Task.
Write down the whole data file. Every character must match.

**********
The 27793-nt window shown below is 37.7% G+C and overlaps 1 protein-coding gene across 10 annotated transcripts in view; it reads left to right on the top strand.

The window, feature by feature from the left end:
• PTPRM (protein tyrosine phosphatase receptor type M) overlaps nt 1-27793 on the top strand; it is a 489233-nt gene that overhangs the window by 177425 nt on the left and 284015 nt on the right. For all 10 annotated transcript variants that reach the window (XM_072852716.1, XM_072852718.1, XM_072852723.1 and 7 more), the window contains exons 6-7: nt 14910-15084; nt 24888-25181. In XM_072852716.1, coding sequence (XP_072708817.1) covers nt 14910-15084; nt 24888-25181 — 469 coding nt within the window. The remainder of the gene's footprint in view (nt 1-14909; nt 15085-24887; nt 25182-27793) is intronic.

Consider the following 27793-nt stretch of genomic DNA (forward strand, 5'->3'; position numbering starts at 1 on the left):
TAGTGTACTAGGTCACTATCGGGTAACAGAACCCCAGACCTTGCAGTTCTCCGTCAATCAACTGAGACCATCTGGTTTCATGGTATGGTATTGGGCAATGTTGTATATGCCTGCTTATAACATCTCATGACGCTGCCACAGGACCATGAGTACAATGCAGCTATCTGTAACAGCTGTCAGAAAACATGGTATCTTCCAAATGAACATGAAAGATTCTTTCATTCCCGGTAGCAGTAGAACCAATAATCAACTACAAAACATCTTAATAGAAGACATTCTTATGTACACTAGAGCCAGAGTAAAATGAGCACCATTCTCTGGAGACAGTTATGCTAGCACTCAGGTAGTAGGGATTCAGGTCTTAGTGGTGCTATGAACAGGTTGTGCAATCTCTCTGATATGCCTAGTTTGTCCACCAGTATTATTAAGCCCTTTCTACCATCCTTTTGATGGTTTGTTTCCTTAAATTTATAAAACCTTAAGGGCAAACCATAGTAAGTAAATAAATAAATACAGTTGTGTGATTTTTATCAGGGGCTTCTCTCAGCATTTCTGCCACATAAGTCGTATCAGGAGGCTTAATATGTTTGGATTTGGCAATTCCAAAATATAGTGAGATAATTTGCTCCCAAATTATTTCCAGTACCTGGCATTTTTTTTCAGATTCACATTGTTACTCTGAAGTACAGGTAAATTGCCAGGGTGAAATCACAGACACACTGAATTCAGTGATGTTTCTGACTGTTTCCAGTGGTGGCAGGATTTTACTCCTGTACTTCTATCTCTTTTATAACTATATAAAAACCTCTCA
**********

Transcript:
The 27793-nt window shown below is 37.7% G+C and overlaps 1 protein-coding gene across 10 annotated transcripts in view; it reads left to right on the top strand.

The window, feature by feature from the left end:
• PTPRM (protein tyrosine phosphatase receptor type M) overlaps nt 1-27793 on the top strand; it is a 489233-nt gene that overhangs the window by 177425 nt on the left and 284015 nt on the right. For all 10 annotated transcript variants that reach the window (XM_072852716.1, XM_072852718.1, XM_072852723.1 and 7 more), the window contains exons 6-7: nt 14910-15084; nt 24888-25181. In XM_072852716.1, coding sequence (XP_072708817.1) covers nt 14910-15084; nt 24888-25181 — 469 coding nt within the window. The remainder of the gene's footprint in view (nt 1-14909; nt 15085-24887; nt 25182-27793) is intronic.

Consider the following 27793-nt stretch of genomic DNA (forward strand, 5'->3'; position numbering starts at 1 on the left):
TAGTGTACTAGGTCACTATCGGGTAACAGAACCCCAGACCTTGCAGTTCTCCGTCAATCAACTGAGACCATCTGGTTTCATGGTATGGTATTGGGCAATGTTGTATATGCCTGCTTATAACATCTCATGACGCTGCCACAGGACCATGAGTACAATGCAGCTATCTGTAACAGCTGTCAGAAAACATGGTATCTTCCAAATGAACATGAAAGATTCTTTCATTCCCGGTAGCAGTAGAACCAATAATCAACTACAAAACATCTTAATAGAAGACATTCTTATGTACACTAGAGCCAGAGTAAAATGAGCACCATTCTCTGGAGACAGTTATGCTAGCACTCAGGTAGTAGGGATTCAGGTCTTAGTGGTGCTATGAACAGGTTGTGCAATCTCTCTGATATGCCTAGTTTGTCCACCAGTATTATTAAGCCCTTTCTACCATCCTTTTGATGGTTTGTTTCCTTAAATTTATAAAACCTTAAGGGCAAACCATAGTAAGTAAATAAATAAATACAGTTGTGTGATTTTTATCAGGGGCTTCTCTCAGCATTTCTGCCACATAAGTCGTATCAGGAGGCTTAATATGTTTGGATTTGGCAATTCCAAAATATAGTGAGATAATTTGCTCCCAAATTATTTCCAGTACCTGGCATTTTTTTTCAGATTCACATTGTTACTCTGAAGTACAGGTAAATTGCCAGGGTGAAATCACAGACACACTGAATTCAGTGATGTTTCTGACTGTTTCCAGTGGTGGCAGGATTTTACTCCTGTACTTCTATCTCTTTTATAACTATATAAAAACCTCTCA